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The county auditor said all the money for duplicate invoices and unalloyed expenses have been recovered.

PMG FILE PHOTO - The Safe Rest Village in Multnomah Village when it was previpusly under construction.A Multnomah County auditor investigation revealed that a contractor was overpaid by more than half a million dollars to manage approved homeless camps by the Joint Office of Homeless Services.

Multnomah County Auditor Jennifer McGuirk said the Joint Office approved $525,228 in unallowable costs to All Good Northwest, a group contracted by the Joint Office for alternative shelters, like Safe Rest Villages.

The investigation, spurred by a Good Government Hotline tip, found that AGNW overbilled the county $331,553, mostly in personal expenses, by duplicating payroll expenses over separate invoices. Additionally, the report claims the county also approved $193,675 in unallowable indirect expenses, or administrative costs, after the office incorrectly told the group they could bill the county.

While the auditor said the money has been recouped, McGuirk added that the new group was "essentially a county-funded start up" with little experience and should have been watched more closely.

"AGNW was essentially a county-funded start-up. It did not exist as an operational organization until the Joint Office contracted with it to operate alternative shelter programs. Because of this, it did not have any established funding or cash flow to support operations. It appears that AGNW's overbilling errors stemmed, at least in part, from cash flow issues within the organization due to its 100% reliance on county funding," the report said.

The auditor added "at the time of this report, all of AGNW's funding has come from the county, which indicates that the Joint Office should have been more closely monitoring AGNW's invoicing from the beginning. We identified that the Joint Office knew AGNW was new and was 100% reliant on county funding but did not provide the level of fiscal monitoring/oversight that is essential in these circumstances."

All Good Multnomah runs the runs the BIPOC Village on Northeast Weidler Street, the Queer Affinity Village on Southwest Naito Parkway near the International School of Portland, the Multnomah Safe Rest Village on Southwest Multnomah Boulevard, and the Market Street Shelter.

The report also provided recommendations for the Joint Office moving forward, including that the county should not give 100% funding to an organization, unless the organization goes through a risk assessment. It also recommends detailed monitoring of invoices by Joint Office staff.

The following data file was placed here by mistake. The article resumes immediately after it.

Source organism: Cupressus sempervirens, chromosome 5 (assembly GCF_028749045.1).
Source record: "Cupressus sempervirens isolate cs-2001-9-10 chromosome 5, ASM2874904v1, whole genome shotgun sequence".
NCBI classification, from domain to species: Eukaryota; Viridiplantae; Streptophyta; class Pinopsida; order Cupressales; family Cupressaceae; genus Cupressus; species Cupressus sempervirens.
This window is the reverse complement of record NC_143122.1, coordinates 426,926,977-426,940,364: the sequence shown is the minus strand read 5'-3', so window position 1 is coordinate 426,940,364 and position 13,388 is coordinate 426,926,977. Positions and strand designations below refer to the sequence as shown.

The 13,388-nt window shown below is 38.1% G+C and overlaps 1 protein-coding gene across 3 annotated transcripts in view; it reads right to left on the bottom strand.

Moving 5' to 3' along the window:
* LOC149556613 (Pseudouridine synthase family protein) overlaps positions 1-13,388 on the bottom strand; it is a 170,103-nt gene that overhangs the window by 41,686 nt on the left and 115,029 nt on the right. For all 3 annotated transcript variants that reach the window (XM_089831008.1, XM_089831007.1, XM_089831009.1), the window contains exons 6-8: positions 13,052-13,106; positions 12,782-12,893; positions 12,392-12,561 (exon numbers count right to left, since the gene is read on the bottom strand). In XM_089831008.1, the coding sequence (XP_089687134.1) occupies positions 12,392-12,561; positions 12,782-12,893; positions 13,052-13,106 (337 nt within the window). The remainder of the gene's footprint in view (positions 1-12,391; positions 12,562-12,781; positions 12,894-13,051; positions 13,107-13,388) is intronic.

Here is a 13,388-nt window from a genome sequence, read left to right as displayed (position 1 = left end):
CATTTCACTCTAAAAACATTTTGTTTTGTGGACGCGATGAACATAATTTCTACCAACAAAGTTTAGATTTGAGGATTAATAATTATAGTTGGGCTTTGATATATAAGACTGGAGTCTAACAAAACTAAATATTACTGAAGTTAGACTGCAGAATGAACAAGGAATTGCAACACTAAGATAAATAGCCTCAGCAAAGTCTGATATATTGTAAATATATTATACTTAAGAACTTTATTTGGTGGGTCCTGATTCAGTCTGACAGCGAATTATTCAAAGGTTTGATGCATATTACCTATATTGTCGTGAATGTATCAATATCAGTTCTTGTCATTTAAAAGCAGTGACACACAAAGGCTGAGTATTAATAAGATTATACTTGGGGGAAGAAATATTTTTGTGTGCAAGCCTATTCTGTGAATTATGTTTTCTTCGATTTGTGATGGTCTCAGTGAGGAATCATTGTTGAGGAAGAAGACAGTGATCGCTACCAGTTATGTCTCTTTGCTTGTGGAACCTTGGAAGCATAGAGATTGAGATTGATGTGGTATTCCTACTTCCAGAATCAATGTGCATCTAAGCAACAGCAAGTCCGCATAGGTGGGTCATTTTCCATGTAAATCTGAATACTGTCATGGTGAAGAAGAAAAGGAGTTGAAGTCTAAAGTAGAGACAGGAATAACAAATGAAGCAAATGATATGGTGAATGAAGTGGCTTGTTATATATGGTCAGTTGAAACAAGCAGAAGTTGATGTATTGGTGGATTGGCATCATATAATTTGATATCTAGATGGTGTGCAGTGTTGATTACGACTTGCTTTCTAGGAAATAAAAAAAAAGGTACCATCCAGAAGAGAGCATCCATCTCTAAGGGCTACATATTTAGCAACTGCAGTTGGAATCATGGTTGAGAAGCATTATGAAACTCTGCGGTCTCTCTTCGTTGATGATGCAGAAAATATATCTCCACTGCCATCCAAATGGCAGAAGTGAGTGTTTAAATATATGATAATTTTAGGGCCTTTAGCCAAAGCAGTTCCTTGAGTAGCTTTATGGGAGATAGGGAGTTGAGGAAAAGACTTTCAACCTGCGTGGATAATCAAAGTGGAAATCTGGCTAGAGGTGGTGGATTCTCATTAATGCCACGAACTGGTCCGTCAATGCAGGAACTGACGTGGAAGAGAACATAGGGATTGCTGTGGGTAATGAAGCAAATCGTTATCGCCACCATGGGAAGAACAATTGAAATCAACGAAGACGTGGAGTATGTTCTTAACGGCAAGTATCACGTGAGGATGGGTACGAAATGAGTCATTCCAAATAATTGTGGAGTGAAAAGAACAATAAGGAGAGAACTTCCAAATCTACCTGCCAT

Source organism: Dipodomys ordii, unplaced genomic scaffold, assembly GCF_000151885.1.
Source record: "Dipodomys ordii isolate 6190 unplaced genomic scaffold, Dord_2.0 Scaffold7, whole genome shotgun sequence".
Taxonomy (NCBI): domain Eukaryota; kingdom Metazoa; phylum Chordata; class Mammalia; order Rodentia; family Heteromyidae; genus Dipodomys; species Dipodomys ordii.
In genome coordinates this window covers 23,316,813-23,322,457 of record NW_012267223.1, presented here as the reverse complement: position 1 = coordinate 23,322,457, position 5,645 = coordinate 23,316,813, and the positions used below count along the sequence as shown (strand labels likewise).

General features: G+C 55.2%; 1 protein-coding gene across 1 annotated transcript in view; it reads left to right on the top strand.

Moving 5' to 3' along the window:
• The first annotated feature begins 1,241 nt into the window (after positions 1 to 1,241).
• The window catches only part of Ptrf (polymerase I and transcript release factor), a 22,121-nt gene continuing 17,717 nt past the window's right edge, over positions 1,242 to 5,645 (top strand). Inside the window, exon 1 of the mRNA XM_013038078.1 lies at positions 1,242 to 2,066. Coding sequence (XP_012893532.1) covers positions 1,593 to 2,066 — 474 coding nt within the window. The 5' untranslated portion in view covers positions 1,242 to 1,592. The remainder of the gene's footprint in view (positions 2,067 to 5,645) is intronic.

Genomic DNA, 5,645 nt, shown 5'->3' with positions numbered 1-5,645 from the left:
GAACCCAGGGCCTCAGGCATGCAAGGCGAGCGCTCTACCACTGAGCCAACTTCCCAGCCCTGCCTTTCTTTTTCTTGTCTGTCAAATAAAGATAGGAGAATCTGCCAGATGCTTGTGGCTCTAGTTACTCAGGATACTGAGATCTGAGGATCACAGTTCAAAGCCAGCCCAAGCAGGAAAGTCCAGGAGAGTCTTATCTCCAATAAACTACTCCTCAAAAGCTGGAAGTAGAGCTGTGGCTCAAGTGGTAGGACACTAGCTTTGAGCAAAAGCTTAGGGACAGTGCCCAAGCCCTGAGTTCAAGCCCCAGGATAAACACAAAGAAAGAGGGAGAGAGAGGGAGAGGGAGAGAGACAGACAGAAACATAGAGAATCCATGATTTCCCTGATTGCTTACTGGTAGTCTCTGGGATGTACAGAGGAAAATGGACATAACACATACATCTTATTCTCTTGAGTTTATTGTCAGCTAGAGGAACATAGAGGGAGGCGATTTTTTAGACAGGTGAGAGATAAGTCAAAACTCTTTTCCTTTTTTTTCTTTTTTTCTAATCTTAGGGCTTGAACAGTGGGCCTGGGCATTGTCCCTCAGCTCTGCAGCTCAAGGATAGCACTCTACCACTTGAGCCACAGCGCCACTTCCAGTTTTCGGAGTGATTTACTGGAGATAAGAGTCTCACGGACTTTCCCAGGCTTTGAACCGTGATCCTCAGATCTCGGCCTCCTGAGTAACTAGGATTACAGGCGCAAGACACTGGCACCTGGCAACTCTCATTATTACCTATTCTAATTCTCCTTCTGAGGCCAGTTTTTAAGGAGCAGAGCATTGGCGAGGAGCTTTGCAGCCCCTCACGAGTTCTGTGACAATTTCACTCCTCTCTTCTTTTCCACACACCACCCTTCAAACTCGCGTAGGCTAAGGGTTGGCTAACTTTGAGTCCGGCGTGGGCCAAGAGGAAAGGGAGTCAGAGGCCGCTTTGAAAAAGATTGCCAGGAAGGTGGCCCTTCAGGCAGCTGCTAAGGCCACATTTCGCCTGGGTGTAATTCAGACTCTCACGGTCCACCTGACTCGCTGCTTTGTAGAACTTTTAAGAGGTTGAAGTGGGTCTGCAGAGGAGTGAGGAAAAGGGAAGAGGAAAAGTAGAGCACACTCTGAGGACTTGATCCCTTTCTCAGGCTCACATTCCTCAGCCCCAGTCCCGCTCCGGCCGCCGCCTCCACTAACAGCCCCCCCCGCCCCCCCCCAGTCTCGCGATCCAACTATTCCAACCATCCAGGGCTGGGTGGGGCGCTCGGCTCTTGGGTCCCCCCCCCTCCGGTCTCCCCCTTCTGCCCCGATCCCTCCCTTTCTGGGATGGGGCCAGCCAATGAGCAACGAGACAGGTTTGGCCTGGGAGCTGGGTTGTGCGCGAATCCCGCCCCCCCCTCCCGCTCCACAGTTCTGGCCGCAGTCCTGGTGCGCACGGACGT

In response to the report, the Joint Office said "the Joint Office of Homeless Services (JOHS) appreciates the work of the County Auditor in following up on the original hotline call and producing this report. We would also like to highlight that upon closing her review, the Auditor concluded that not a single dollar was ultimately lost."

JOHS added "we are grateful to the Auditor's Office for alerting us, and we are satisfied with the swift resolution of the issue — due in part to work that was already underway at JOHS to improve our contracting systems. Those improvements, which we have proactively pursued as a necessary step to transforming a small office into a large County department, helpfully align with many of the Auditor's recommendations."

JOHS interim director Shannon Singleton released the following statement to KOIN 6 News:

"I want to be clear that no taxpayer money was lost — a key finding in the report. I am grateful to the Auditor's Office for alerting us, and I am grateful that we have such a solid team at the Joint Office that they were able to respond immediately.

"That response was possible and easier because the Joint Office had already been making substantial improvements in its administrative, fiscal and contract oversight practices, before this report was initiated. That proactive and important work helpfully dovetails with many of the Auditor's recommendations.

"But we have to remember that as we are trying new things to end homelessness, and moving fast, sometimes, we are going to move too fast. And that's exactly what happened here.

"I don't fault our staff or the provider, who I know are all dedicated to serving our community and being good stewards of public resources.

"We learned and — as always — we continue to build more processes into our system to ensure that we are delivering as many services as possible to meet the crisis, while also being good stewards of public resources. It's a hard balance to strike in the middle of multiple crises, but one we take very seriously."

Hollie Miller, the director of finance who doubles as the head of human resources at All Good Northwest, explained the situation was caused by rapid expansion. The group was formed in February 2021 as a spin-off of Do Good Multnomah, which serves military veterans. All Good NW got its first contract in October 2021 and then doubled its staff to 100 in March 2022 when it took on managing a congregate shelter at Southeast Market Street and Second Avenue. With no capital or investors, the nonprofit had to pay people working in the field, such as case managers and frontline staff, by billing the JOHS in advance. "My stress level is one tenth of what it was, because we received a capacity building funds investment from JOHS. Since July 1, 2022, we are now able to properly bill for administrative expenses via the 10 percent indirect fee." This includes administrative wages, office rent or saving for a new vehicle.

KOIN 6 News is a news partner of the Pamplin Media Group. Joseph Gallivan contributed to this story,

KOIN 6 News is a news partner of the Pamplin Media Group.

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